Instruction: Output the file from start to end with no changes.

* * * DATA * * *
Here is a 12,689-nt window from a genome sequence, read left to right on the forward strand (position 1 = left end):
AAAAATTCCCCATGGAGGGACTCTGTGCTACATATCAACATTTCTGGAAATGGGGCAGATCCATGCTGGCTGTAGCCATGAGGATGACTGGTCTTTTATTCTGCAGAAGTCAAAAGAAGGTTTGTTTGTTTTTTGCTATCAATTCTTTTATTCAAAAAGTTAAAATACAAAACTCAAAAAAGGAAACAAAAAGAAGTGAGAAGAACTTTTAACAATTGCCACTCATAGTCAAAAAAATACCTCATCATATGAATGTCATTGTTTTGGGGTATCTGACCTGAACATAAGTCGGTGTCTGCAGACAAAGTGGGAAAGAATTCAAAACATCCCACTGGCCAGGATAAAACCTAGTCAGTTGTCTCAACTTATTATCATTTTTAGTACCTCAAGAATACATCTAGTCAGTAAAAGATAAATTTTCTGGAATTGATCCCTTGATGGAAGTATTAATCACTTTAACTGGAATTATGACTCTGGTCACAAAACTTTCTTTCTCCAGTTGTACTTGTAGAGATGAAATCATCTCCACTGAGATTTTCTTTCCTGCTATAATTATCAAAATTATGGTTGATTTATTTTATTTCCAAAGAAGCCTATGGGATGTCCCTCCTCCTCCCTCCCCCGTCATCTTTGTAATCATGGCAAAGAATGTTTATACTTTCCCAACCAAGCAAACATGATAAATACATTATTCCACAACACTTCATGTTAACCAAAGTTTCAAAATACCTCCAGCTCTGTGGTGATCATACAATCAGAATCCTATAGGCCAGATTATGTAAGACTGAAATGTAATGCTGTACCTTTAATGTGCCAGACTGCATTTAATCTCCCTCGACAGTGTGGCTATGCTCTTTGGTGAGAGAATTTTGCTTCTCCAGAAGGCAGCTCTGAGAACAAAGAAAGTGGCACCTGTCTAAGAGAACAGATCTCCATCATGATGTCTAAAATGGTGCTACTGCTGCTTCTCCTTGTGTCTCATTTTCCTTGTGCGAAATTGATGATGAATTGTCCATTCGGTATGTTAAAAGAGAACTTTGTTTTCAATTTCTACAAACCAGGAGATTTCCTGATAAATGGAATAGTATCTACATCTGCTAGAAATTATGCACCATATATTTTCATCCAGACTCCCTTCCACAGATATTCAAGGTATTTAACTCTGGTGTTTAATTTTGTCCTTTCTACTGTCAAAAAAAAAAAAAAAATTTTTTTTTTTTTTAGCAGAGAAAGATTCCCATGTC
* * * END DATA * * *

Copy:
Here is a 12,689-nt window from a genome sequence, read left to right on the forward strand (position 1 = left end):
AAAAATTCCCCATGGAGGGACTCTGTGCTACATATCAACATTTCTGGAAATGGGGCAGATCCATGCTGGCTGTAGCCATGAGGATGACTGGTCTTTTATTCTGCAGAAGTCAAAAGAAGGTTTGTTTGTTTTTTGCTATCAATTCTTTTATTCAAAAAGTTAAAATACAAAACTCAAAAAAGGAAACAAAAAGAAGTGAGAAGAACTTTTAACAATTGCCACTCATAGTCAAAAAAATACCTCATCATATGAATGTCATTGTTTTGGGGTATCTGACCTGAACATAAGTCGGTGTCTGCAGACAAAGTGGGAAAGAATTCAAAACATCCCACTGGCCAGGATAAAACCTAGTCAGTTGTCTCAACTTATTATCATTTTTAGTACCTCAAGAATACATCTAGTCAGTAAAAGATAAATTTTCTGGAATTGATCCCTTGATGGAAGTATTAATCACTTTAACTGGAATTATGACTCTGGTCACAAAACTTTCTTTCTCCAGTTGTACTTGTAGAGATGAAATCATCTCCACTGAGATTTTCTTTCCTGCTATAATTATCAAAATTATGGTTGATTTATTTTATTTCCAAAGAAGCCTATGGGATGTCCCTCCTCCTCCCTCCCCCGTCATCTTTGTAATCATGGCAAAGAATGTTTATACTTTCCCAACCAAGCAAACATGATAAATACATTATTCCACAACACTTCATGTTAACCAAAGTTTCAAAATACCTCCAGCTCTGTGGTGATCATACAATCAGAATCCTATAGGCCAGATTATGTAAGACTGAAATGTAATGCTGTACCTTTAATGTGCCAGACTGCATTTAATCTCCCTCGACAGTGTGGCTATGCTCTTTGGTGAGAGAATTTTGCTTCTCCAGAAGGCAGCTCTGAGAACAAAGAAAGTGGCACCTGTCTAAGAGAACAGATCTCCATCATGATGTCTAAAATGGTGCTACTGCTGCTTCTCCTTGTGTCTCATTTTCCTTGTGCGAAATTGATGATGAATTGTCCATTCGGTATGTTAAAAGAGAACTTTGTTTTCAATTTCTACAAACCAGGAGATTTCCTGATAAATGGAATAGTATCTACATCTGCTAGAAATTATGCACCATATATTTTCATCCAGACTCCCTTCCACAGATATTCAAGGTATTTAACTCTGGTGTTTAATTTTGTCCTTTCTACTGTCAAAAAAAAAAAAAAAATTTTTTTTTTTTTTAGCAGAGAAAGATTCCCATGTC